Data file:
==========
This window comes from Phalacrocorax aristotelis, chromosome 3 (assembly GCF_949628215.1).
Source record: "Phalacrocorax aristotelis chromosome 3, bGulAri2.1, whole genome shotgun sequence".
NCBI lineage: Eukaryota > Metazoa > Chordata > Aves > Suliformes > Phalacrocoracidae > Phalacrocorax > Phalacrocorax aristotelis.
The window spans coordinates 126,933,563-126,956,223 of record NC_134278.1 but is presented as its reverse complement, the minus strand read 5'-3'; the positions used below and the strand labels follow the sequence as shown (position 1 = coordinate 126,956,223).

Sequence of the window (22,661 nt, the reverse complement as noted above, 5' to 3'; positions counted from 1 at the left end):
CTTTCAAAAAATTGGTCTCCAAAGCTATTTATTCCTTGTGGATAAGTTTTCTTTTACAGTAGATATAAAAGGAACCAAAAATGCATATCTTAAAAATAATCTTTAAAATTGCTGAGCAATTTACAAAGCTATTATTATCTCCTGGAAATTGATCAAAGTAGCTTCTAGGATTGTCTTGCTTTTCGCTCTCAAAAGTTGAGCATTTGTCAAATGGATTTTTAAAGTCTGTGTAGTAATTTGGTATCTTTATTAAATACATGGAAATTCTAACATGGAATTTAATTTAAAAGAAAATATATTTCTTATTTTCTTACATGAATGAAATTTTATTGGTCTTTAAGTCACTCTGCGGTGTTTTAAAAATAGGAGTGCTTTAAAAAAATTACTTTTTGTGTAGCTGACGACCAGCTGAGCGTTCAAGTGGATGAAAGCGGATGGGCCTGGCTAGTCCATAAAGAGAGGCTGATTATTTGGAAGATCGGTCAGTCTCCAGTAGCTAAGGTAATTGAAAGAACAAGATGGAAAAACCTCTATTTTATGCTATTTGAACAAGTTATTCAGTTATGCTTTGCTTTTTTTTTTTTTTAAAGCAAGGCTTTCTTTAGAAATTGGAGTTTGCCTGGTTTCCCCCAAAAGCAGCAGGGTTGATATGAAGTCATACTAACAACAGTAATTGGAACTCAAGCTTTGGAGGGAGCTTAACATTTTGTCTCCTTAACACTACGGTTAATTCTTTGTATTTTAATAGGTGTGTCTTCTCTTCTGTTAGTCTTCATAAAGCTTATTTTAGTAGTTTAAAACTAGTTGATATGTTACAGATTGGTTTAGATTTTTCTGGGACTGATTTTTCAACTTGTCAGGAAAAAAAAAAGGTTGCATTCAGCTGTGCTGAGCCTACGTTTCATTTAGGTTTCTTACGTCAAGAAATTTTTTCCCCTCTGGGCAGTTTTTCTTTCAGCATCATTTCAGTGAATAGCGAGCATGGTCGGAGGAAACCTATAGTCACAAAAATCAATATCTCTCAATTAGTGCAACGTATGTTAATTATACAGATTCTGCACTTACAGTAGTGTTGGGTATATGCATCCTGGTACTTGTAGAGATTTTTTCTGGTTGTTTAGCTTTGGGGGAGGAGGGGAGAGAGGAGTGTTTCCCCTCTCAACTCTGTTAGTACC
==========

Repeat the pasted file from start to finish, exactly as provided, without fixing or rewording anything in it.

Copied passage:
This window comes from Phalacrocorax aristotelis, chromosome 3 (assembly GCF_949628215.1).
Source record: "Phalacrocorax aristotelis chromosome 3, bGulAri2.1, whole genome shotgun sequence".
NCBI lineage: Eukaryota > Metazoa > Chordata > Aves > Suliformes > Phalacrocoracidae > Phalacrocorax > Phalacrocorax aristotelis.
The window spans coordinates 126,933,563-126,956,223 of record NC_134278.1 but is presented as its reverse complement, the minus strand read 5'-3'; the positions used below and the strand labels follow the sequence as shown (position 1 = coordinate 126,956,223).

Sequence of the window (22,661 nt, the reverse complement as noted above, 5' to 3'; positions counted from 1 at the left end):
CTTTCAAAAAATTGGTCTCCAAAGCTATTTATTCCTTGTGGATAAGTTTTCTTTTACAGTAGATATAAAAGGAACCAAAAATGCATATCTTAAAAATAATCTTTAAAATTGCTGAGCAATTTACAAAGCTATTATTATCTCCTGGAAATTGATCAAAGTAGCTTCTAGGATTGTCTTGCTTTTCGCTCTCAAAAGTTGAGCATTTGTCAAATGGATTTTTAAAGTCTGTGTAGTAATTTGGTATCTTTATTAAATACATGGAAATTCTAACATGGAATTTAATTTAAAAGAAAATATATTTCTTATTTTCTTACATGAATGAAATTTTATTGGTCTTTAAGTCACTCTGCGGTGTTTTAAAAATAGGAGTGCTTTAAAAAAATTACTTTTTGTGTAGCTGACGACCAGCTGAGCGTTCAAGTGGATGAAAGCGGATGGGCCTGGCTAGTCCATAAAGAGAGGCTGATTATTTGGAAGATCGGTCAGTCTCCAGTAGCTAAGGTAATTGAAAGAACAAGATGGAAAAACCTCTATTTTATGCTATTTGAACAAGTTATTCAGTTATGCTTTGCTTTTTTTTTTTTTTAAAGCAAGGCTTTCTTTAGAAATTGGAGTTTGCCTGGTTTCCCCCAAAAGCAGCAGGGTTGATATGAAGTCATACTAACAACAGTAATTGGAACTCAAGCTTTGGAGGGAGCTTAACATTTTGTCTCCTTAACACTACGGTTAATTCTTTGTATTTTAATAGGTGTGTCTTCTCTTCTGTTAGTCTTCATAAAGCTTATTTTAGTAGTTTAAAACTAGTTGATATGTTACAGATTGGTTTAGATTTTTCTGGGACTGATTTTTCAACTTGTCAGGAAAAAAAAAAGGTTGCATTCAGCTGTGCTGAGCCTACGTTTCATTTAGGTTTCTTACGTCAAGAAATTTTTTCCCCTCTGGGCAGTTTTTCTTTCAGCATCATTTCAGTGAATAGCGAGCATGGTCGGAGGAAACCTATAGTCACAAAAATCAATATCTCTCAATTAGTGCAACGTATGTTAATTATACAGATTCTGCACTTACAGTAGTGTTGGGTATATGCATCCTGGTACTTGTAGAGATTTTTTCTGGTTGTTTAGCTTTGGGGGAGGAGGGGAGAGAGGAGTGTTTCCCCTCTCAACTCTGTTAGTACC